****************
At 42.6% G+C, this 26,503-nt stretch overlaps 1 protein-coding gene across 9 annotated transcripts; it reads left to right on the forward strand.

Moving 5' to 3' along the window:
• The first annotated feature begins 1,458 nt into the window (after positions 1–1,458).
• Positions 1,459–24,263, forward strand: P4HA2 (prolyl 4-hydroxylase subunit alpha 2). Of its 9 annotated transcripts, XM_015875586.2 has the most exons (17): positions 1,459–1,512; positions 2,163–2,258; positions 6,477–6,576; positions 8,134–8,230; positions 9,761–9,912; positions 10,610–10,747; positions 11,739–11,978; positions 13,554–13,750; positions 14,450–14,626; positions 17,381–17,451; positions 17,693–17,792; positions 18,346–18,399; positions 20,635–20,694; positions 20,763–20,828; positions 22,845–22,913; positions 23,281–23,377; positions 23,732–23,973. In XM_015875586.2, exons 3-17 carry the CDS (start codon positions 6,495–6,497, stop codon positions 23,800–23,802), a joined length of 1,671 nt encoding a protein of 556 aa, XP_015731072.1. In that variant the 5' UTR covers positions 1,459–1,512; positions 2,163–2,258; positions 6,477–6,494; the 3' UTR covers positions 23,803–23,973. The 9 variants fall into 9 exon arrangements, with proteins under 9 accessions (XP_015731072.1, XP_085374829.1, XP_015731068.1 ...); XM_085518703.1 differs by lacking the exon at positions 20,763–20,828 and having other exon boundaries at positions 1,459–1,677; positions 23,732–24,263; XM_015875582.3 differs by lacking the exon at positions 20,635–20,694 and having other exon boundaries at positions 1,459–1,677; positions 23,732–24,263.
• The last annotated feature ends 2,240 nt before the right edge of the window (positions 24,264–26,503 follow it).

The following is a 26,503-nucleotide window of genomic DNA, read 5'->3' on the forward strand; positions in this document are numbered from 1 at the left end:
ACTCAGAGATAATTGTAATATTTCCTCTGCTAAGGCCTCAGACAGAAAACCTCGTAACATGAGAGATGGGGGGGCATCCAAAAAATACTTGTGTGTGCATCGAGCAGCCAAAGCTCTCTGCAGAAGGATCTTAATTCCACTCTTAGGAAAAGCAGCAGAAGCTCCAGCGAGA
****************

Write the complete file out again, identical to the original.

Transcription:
At 42.6% G+C, this 26,503-nt stretch overlaps 1 protein-coding gene across 9 annotated transcripts; it reads left to right on the forward strand.

Moving 5' to 3' along the window:
• The first annotated feature begins 1,458 nt into the window (after positions 1–1,458).
• Positions 1,459–24,263, forward strand: P4HA2 (prolyl 4-hydroxylase subunit alpha 2). Of its 9 annotated transcripts, XM_015875586.2 has the most exons (17): positions 1,459–1,512; positions 2,163–2,258; positions 6,477–6,576; positions 8,134–8,230; positions 9,761–9,912; positions 10,610–10,747; positions 11,739–11,978; positions 13,554–13,750; positions 14,450–14,626; positions 17,381–17,451; positions 17,693–17,792; positions 18,346–18,399; positions 20,635–20,694; positions 20,763–20,828; positions 22,845–22,913; positions 23,281–23,377; positions 23,732–23,973. In XM_015875586.2, exons 3-17 carry the CDS (start codon positions 6,495–6,497, stop codon positions 23,800–23,802), a joined length of 1,671 nt encoding a protein of 556 aa, XP_015731072.1. In that variant the 5' UTR covers positions 1,459–1,512; positions 2,163–2,258; positions 6,477–6,494; the 3' UTR covers positions 23,803–23,973. The 9 variants fall into 9 exon arrangements, with proteins under 9 accessions (XP_015731072.1, XP_085374829.1, XP_015731068.1 ...); XM_085518703.1 differs by lacking the exon at positions 20,763–20,828 and having other exon boundaries at positions 1,459–1,677; positions 23,732–24,263; XM_015875582.3 differs by lacking the exon at positions 20,635–20,694 and having other exon boundaries at positions 1,459–1,677; positions 23,732–24,263.
• The last annotated feature ends 2,240 nt before the right edge of the window (positions 24,264–26,503 follow it).

The following is a 26,503-nucleotide window of genomic DNA, read 5'->3' on the forward strand; positions in this document are numbered from 1 at the left end:
ACTCAGAGATAATTGTAATATTTCCTCTGCTAAGGCCTCAGACAGAAAACCTCGTAACATGAGAGATGGGGGGGCATCCAAAAAATACTTGTGTGTGCATCGAGCAGCCAAAGCTCTCTGCAGAAGGATCTTAATTCCACTCTTAGGAAAAGCAGCAGAAGCTCCAGCGAGA